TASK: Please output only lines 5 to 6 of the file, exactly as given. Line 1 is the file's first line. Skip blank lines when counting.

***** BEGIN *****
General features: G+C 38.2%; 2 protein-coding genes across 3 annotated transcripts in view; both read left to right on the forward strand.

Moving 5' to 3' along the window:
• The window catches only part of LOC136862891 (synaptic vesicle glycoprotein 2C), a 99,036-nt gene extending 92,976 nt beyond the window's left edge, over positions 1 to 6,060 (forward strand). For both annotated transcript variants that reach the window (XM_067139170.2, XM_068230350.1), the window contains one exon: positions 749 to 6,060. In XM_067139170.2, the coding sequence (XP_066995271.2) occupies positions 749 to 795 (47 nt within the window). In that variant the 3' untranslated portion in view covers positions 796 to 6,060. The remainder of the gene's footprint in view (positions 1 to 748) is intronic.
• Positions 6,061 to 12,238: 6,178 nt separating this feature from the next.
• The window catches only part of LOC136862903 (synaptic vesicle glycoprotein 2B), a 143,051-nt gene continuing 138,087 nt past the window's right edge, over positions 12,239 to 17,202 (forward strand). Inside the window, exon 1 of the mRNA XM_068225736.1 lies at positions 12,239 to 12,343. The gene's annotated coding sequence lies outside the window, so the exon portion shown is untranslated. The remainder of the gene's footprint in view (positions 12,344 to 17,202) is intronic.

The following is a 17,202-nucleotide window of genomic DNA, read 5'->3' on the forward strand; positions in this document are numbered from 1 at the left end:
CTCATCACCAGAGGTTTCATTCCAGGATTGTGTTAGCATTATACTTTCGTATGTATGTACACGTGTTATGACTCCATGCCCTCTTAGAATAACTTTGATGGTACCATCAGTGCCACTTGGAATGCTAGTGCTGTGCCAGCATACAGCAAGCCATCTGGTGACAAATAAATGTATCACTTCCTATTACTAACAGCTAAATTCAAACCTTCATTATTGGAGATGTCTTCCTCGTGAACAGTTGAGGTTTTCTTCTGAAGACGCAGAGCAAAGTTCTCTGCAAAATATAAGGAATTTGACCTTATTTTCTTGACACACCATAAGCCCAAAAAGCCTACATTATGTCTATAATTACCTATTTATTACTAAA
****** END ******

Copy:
• The window catches only part of LOC136862903 (synaptic vesicle glycoprotein 2B), a 143,051-nt gene continuing 138,087 nt past the window's right edge, over positions 12,239 to 17,202 (forward strand). Inside the window, exon 1 of the mRNA XM_068225736.1 lies at positions 12,239 to 12,343. The gene's annotated coding sequence lies outside the window, so the exon portion shown is untranslated. The remainder of the gene's footprint in view (positions 12,344 to 17,202) is intronic.

The following is a 17,202-nucleotide window of genomic DNA, read 5'->3' on the forward strand; positions in this document are numbered from 1 at the left end: